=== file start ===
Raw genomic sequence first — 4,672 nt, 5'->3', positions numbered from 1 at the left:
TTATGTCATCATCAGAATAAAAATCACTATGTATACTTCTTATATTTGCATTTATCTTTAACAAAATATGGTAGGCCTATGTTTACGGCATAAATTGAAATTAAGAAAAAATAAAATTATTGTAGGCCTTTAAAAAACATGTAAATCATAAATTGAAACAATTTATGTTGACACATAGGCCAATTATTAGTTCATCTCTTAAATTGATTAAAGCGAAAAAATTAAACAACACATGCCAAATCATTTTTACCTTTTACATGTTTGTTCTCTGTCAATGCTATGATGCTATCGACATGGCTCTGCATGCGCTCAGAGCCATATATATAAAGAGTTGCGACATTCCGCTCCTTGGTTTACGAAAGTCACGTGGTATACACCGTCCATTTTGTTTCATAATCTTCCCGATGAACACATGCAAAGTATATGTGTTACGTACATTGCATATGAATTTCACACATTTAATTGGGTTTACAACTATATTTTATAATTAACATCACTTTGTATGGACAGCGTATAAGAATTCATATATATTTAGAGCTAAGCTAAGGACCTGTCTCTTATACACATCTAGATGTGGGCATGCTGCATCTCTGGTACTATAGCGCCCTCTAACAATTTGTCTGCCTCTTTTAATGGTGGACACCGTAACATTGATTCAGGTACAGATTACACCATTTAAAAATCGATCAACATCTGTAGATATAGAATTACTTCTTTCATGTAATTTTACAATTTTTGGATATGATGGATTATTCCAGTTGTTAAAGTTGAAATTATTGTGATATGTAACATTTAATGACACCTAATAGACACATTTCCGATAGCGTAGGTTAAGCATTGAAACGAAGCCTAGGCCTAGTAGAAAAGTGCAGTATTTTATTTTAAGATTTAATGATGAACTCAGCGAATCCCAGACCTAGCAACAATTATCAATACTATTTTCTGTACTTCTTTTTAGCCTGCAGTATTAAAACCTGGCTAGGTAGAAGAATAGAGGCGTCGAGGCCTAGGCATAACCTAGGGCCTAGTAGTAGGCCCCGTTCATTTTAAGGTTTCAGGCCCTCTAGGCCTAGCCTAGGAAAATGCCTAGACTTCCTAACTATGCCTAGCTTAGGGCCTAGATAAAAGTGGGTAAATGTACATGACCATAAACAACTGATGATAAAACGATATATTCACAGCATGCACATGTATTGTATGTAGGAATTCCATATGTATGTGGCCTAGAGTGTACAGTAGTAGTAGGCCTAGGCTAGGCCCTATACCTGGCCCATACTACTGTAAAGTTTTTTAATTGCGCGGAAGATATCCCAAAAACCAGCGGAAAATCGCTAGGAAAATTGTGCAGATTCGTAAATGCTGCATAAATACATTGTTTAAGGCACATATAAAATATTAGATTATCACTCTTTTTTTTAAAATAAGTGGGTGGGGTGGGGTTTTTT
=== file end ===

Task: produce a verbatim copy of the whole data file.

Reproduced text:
Raw genomic sequence first — 4,672 nt, 5'->3', positions numbered from 1 at the left:
TTATGTCATCATCAGAATAAAAATCACTATGTATACTTCTTATATTTGCATTTATCTTTAACAAAATATGGTAGGCCTATGTTTACGGCATAAATTGAAATTAAGAAAAAATAAAATTATTGTAGGCCTTTAAAAAACATGTAAATCATAAATTGAAACAATTTATGTTGACACATAGGCCAATTATTAGTTCATCTCTTAAATTGATTAAAGCGAAAAAATTAAACAACACATGCCAAATCATTTTTACCTTTTACATGTTTGTTCTCTGTCAATGCTATGATGCTATCGACATGGCTCTGCATGCGCTCAGAGCCATATATATAAAGAGTTGCGACATTCCGCTCCTTGGTTTACGAAAGTCACGTGGTATACACCGTCCATTTTGTTTCATAATCTTCCCGATGAACACATGCAAAGTATATGTGTTACGTACATTGCATATGAATTTCACACATTTAATTGGGTTTACAACTATATTTTATAATTAACATCACTTTGTATGGACAGCGTATAAGAATTCATATATATTTAGAGCTAAGCTAAGGACCTGTCTCTTATACACATCTAGATGTGGGCATGCTGCATCTCTGGTACTATAGCGCCCTCTAACAATTTGTCTGCCTCTTTTAATGGTGGACACCGTAACATTGATTCAGGTACAGATTACACCATTTAAAAATCGATCAACATCTGTAGATATAGAATTACTTCTTTCATGTAATTTTACAATTTTTGGATATGATGGATTATTCCAGTTGTTAAAGTTGAAATTATTGTGATATGTAACATTTAATGACACCTAATAGACACATTTCCGATAGCGTAGGTTAAGCATTGAAACGAAGCCTAGGCCTAGTAGAAAAGTGCAGTATTTTATTTTAAGATTTAATGATGAACTCAGCGAATCCCAGACCTAGCAACAATTATCAATACTATTTTCTGTACTTCTTTTTAGCCTGCAGTATTAAAACCTGGCTAGGTAGAAGAATAGAGGCGTCGAGGCCTAGGCATAACCTAGGGCCTAGTAGTAGGCCCCGTTCATTTTAAGGTTTCAGGCCCTCTAGGCCTAGCCTAGGAAAATGCCTAGACTTCCTAACTATGCCTAGCTTAGGGCCTAGATAAAAGTGGGTAAATGTACATGACCATAAACAACTGATGATAAAACGATATATTCACAGCATGCACATGTATTGTATGTAGGAATTCCATATGTATGTGGCCTAGAGTGTACAGTAGTAGTAGGCCTAGGCTAGGCCCTATACCTGGCCCATACTACTGTAAAGTTTTTTAATTGCGCGGAAGATATCCCAAAAACCAGCGGAAAATCGCTAGGAAAATTGTGCAGATTCGTAAATGCTGCATAAATACATTGTTTAAGGCACATATAAAATATTAGATTATCACTCTTTTTTTTAAAATAAGTGGGTGGGGTGGGGTTTTTT